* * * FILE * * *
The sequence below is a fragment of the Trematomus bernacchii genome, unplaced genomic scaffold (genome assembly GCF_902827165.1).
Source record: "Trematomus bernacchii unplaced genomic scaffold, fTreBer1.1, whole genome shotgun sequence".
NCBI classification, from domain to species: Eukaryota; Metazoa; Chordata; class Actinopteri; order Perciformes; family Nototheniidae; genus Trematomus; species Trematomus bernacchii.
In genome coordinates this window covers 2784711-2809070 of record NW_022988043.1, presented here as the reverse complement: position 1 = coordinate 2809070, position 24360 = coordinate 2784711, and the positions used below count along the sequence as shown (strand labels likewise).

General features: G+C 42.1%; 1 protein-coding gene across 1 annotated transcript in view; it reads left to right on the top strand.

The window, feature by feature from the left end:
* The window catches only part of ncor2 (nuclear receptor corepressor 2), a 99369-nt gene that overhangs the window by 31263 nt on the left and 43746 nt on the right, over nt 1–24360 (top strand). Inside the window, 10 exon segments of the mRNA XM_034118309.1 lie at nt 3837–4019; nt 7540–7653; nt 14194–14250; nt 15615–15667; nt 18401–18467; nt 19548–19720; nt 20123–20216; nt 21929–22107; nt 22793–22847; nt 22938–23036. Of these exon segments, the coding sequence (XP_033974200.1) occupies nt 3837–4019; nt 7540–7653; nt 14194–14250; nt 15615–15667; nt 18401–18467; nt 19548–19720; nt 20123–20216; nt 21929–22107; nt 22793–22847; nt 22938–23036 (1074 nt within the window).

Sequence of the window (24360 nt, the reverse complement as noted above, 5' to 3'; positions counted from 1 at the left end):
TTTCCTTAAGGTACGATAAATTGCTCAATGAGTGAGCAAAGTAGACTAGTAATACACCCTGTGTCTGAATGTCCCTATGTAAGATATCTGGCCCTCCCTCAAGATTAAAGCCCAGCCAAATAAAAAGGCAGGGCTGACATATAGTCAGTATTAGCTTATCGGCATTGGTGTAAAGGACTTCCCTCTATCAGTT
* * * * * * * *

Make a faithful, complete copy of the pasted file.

The sequence below is a fragment of the Trematomus bernacchii genome, unplaced genomic scaffold (genome assembly GCF_902827165.1).
Source record: "Trematomus bernacchii unplaced genomic scaffold, fTreBer1.1, whole genome shotgun sequence".
NCBI classification, from domain to species: Eukaryota; Metazoa; Chordata; class Actinopteri; order Perciformes; family Nototheniidae; genus Trematomus; species Trematomus bernacchii.
In genome coordinates this window covers 2784711-2809070 of record NW_022988043.1, presented here as the reverse complement: position 1 = coordinate 2809070, position 24360 = coordinate 2784711, and the positions used below count along the sequence as shown (strand labels likewise).

General features: G+C 42.1%; 1 protein-coding gene across 1 annotated transcript in view; it reads left to right on the top strand.

The window, feature by feature from the left end:
* The window catches only part of ncor2 (nuclear receptor corepressor 2), a 99369-nt gene that overhangs the window by 31263 nt on the left and 43746 nt on the right, over nt 1–24360 (top strand). Inside the window, 10 exon segments of the mRNA XM_034118309.1 lie at nt 3837–4019; nt 7540–7653; nt 14194–14250; nt 15615–15667; nt 18401–18467; nt 19548–19720; nt 20123–20216; nt 21929–22107; nt 22793–22847; nt 22938–23036. Of these exon segments, the coding sequence (XP_033974200.1) occupies nt 3837–4019; nt 7540–7653; nt 14194–14250; nt 15615–15667; nt 18401–18467; nt 19548–19720; nt 20123–20216; nt 21929–22107; nt 22793–22847; nt 22938–23036 (1074 nt within the window).

Sequence of the window (24360 nt, the reverse complement as noted above, 5' to 3'; positions counted from 1 at the left end):
TTTCCTTAAGGTACGATAAATTGCTCAATGAGTGAGCAAAGTAGACTAGTAATACACCCTGTGTCTGAATGTCCCTATGTAAGATATCTGGCCCTCCCTCAAGATTAAAGCCCAGCCAAATAAAAAGGCAGGGCTGACATATAGTCAGTATTAGCTTATCGGCATTGGTGTAAAGGACTTCCCTCTATCAGTT